Beautiful Pacific offers a wide range of kadavu resorts and holidays on Beqa and Ovalau including the old capital Levuka Town. We offer great deals and holiday packages from our hand picked accommodation selections.
The Fiji Holidays Specialist
Ovalau Island & Lomaiviti - Fiji Islands
In this Article by South Pacific travel expert Ian Osborn:
Ovalau Island & Levuka Town
— Small Islands off Ovalau — Koro & Gau
Ovalau and its surrounding islands offer tourists some excellent scuba diving reefs, few of which have been properly explored, as well as good hiking trails in tropical rainforest rich in endemic bird life, the historic town of Levuka and a strong village culture. Ovalau Island is a mountainous tropical island with a central crater and boasting historical Levuka Town, the old capital of Fiji which attracts most visitors to the island
What is surprising is that the Lomaiviti Group is the least visited region in Fiji by tourists even though it is relatively easy to reach by both plane and boat. Go back in time a hundred years or so and these were the busiest and historically most important islands in Fiji. Ovalau is home to the old capital of Fiji, the heritage town of Levuka and the surrounding islands are rich in history, especially with the arrival of European whalers and traders in what became Fiji's explosive colonial era. There are several large islands inm this group supporting large Fijian village communities, especially on Gau and Koro, both of which have an airstrip albeit rudimentary.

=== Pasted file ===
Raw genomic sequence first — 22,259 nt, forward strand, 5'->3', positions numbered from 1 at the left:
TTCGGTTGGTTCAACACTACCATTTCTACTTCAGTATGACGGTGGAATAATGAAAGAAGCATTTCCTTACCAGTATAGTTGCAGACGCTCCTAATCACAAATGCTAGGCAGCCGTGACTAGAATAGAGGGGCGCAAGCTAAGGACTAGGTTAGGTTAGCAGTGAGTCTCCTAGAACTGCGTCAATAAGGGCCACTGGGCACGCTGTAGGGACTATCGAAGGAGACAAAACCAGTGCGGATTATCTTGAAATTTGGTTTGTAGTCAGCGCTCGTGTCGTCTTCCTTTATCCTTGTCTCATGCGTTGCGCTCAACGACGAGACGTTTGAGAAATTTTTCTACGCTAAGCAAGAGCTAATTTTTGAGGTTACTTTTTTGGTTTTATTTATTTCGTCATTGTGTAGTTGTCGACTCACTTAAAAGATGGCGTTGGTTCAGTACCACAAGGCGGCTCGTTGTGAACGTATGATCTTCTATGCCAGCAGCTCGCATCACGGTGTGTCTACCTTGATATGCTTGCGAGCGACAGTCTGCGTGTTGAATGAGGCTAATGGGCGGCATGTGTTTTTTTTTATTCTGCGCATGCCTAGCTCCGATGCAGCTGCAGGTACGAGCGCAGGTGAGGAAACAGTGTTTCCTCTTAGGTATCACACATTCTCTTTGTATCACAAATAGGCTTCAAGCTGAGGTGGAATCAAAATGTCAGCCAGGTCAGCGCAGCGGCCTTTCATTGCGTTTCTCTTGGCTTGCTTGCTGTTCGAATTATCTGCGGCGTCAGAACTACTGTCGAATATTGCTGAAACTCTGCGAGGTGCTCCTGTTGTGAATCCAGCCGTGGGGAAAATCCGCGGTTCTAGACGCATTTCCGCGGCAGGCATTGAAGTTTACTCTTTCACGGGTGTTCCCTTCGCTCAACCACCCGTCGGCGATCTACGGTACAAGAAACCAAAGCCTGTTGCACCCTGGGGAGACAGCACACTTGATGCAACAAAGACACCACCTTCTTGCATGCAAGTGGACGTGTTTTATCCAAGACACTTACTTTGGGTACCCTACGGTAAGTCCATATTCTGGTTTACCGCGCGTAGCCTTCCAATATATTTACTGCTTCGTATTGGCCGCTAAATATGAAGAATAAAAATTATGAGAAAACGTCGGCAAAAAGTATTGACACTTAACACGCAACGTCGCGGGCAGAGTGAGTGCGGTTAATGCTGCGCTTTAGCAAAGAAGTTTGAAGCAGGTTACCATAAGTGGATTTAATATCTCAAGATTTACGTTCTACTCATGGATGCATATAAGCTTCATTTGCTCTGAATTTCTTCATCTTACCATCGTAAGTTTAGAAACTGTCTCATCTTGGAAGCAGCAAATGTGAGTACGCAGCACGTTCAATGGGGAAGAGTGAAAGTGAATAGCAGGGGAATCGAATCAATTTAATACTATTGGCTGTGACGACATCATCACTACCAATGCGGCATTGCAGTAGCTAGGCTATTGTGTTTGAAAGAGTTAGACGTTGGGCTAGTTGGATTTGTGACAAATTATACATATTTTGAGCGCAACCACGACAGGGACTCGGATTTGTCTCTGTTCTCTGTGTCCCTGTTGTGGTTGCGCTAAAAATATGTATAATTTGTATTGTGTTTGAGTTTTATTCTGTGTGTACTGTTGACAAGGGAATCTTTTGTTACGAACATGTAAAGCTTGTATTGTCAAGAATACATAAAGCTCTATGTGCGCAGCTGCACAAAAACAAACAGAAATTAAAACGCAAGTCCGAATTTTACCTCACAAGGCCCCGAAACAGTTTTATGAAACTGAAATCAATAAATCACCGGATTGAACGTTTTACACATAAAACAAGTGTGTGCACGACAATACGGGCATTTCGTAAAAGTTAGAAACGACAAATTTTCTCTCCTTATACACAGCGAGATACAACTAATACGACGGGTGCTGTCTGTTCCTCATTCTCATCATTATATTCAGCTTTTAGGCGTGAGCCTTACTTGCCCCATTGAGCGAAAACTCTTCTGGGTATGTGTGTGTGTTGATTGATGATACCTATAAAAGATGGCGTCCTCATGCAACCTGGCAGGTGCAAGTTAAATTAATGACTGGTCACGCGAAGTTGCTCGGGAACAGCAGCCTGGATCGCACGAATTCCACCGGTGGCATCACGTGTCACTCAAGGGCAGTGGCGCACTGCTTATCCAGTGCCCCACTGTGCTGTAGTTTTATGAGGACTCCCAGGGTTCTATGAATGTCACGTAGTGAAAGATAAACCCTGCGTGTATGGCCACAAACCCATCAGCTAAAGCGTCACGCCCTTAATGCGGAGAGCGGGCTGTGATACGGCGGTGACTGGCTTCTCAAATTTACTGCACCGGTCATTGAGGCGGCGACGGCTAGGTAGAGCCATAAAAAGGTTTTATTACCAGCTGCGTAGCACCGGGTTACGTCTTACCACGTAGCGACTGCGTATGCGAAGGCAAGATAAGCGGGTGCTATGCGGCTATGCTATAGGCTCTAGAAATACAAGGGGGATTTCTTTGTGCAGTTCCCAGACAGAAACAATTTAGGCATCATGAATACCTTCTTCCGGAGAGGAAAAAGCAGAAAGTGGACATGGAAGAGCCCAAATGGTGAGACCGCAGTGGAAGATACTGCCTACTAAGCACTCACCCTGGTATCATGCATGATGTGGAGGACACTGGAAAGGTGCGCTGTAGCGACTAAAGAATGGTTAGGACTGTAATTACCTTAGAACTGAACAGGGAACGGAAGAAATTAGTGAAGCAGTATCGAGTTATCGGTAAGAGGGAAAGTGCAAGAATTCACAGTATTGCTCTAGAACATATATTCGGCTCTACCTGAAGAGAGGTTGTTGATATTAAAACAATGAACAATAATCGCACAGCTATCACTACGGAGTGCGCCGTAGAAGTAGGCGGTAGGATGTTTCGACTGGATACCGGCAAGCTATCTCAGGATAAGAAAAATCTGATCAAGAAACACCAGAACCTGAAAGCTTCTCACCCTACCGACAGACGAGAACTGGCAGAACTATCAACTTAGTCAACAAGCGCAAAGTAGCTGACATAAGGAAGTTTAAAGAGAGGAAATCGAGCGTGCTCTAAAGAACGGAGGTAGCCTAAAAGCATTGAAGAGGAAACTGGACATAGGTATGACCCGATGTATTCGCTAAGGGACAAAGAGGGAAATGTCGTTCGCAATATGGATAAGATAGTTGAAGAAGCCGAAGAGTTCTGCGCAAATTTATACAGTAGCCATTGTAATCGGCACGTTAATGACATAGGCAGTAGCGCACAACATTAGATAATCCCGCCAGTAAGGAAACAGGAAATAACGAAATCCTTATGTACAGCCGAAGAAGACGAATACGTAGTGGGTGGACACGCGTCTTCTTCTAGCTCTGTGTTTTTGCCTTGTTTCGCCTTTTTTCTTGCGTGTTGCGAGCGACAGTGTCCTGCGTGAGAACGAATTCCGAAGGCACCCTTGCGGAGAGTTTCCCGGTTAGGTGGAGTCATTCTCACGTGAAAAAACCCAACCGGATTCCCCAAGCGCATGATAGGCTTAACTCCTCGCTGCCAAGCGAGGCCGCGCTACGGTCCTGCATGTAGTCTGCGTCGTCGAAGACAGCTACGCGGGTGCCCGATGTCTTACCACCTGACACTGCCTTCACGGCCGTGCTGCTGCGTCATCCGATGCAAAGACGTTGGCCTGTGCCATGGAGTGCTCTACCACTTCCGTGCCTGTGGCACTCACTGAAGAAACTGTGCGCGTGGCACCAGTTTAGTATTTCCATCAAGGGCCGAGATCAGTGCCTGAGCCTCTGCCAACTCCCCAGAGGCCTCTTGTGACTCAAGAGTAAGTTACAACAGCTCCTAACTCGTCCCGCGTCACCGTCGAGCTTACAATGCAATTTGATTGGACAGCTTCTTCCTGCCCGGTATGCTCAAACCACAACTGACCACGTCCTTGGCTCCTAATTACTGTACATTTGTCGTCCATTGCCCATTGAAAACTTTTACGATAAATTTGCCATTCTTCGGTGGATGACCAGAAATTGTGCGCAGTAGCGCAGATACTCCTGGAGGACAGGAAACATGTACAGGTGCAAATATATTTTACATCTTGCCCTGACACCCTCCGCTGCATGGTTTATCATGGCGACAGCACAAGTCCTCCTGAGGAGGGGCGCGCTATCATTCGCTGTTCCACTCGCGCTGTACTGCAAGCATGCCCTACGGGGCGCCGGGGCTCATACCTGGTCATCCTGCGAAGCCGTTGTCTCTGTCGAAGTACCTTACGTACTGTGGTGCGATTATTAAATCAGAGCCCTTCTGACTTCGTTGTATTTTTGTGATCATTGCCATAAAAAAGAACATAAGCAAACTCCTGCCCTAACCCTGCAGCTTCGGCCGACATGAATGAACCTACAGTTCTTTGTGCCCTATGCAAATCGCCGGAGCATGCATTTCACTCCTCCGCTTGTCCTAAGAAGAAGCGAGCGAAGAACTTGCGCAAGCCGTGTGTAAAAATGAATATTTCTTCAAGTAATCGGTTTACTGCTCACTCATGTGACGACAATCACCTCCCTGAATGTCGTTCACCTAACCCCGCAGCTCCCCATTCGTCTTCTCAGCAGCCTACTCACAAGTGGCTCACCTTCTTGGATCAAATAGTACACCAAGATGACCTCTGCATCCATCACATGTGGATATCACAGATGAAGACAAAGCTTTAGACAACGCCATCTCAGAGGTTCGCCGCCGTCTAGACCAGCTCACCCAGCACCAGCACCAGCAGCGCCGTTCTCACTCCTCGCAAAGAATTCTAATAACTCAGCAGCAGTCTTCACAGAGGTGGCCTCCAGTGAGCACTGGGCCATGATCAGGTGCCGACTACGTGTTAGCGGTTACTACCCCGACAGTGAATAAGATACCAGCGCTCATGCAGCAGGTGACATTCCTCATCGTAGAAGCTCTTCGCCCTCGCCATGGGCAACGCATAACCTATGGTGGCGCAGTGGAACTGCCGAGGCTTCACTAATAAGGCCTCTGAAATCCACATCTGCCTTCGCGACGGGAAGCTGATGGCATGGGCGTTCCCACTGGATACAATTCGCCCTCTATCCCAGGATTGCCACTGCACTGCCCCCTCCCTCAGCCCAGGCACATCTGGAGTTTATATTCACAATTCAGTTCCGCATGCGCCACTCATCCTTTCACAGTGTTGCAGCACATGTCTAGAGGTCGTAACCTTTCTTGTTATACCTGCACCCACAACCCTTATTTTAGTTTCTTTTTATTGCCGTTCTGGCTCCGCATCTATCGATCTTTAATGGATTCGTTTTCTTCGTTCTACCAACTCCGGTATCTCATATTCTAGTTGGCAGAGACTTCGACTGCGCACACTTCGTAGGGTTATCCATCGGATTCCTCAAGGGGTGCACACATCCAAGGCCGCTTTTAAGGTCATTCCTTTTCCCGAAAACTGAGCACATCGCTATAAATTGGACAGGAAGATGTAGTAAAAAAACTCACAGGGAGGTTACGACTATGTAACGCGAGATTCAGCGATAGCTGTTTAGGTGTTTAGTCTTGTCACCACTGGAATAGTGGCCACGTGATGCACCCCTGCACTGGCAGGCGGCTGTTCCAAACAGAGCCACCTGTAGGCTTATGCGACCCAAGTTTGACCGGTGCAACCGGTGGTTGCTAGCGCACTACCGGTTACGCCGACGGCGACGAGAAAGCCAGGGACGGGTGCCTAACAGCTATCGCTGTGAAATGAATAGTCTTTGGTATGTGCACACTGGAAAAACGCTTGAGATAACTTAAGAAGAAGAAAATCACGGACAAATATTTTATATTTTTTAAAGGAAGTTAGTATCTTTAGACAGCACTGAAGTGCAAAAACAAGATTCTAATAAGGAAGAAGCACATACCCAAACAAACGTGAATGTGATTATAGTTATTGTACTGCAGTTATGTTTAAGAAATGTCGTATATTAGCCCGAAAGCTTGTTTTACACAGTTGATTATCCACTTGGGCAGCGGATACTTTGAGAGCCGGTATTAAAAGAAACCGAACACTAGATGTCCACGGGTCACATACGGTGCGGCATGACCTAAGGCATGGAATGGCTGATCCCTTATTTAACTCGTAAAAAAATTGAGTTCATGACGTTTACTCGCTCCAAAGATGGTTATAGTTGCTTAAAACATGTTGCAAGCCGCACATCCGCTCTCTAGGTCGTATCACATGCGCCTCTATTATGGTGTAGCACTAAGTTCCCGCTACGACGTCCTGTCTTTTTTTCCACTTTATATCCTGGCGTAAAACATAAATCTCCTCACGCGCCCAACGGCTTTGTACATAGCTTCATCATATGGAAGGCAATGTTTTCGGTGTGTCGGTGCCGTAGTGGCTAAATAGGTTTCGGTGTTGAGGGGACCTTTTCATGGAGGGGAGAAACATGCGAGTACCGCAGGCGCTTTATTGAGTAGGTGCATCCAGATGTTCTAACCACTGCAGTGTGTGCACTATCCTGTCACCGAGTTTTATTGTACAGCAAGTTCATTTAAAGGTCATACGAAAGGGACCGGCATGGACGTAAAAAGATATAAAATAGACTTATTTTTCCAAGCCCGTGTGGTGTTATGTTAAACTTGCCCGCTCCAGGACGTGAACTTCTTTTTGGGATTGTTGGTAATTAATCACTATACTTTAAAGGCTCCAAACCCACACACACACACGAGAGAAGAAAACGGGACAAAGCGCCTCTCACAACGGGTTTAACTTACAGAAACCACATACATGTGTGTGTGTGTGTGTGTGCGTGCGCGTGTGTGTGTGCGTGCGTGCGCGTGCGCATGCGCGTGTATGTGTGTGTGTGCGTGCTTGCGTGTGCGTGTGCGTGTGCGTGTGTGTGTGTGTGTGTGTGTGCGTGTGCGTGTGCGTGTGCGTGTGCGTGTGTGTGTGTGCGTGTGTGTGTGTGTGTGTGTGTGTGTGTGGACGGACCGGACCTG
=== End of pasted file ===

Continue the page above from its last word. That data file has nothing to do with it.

Reasons to Visit Ovalau
- Travel Off the Beaten Track
- Small Uninhabited Islands
- Rich in History & Legends
- Excellent Scuba Diving & Snorkelling
- Explore Fijian Villages
Best Ovalau Resorts
Ovalau Island & Levuka Town
The highlight of Ovalau is the sleepy historical town of Levuka set around a harbour at the foot of some magnificent tropical hills and with a very slow pace of life. Levuka was once the capital of Fiji in the early era of European settlement. The heritage of the town is keenly preserved and there are some interesting historical sights, colonial architecture and a small museum. There are several hotels in Levuka including the Royal, Fiji's first hotel built in the heyday of the mid 1800's. There are also several bed and breakfasts. Levuka is a good base to explore the region and there are several tour operators to help you get by.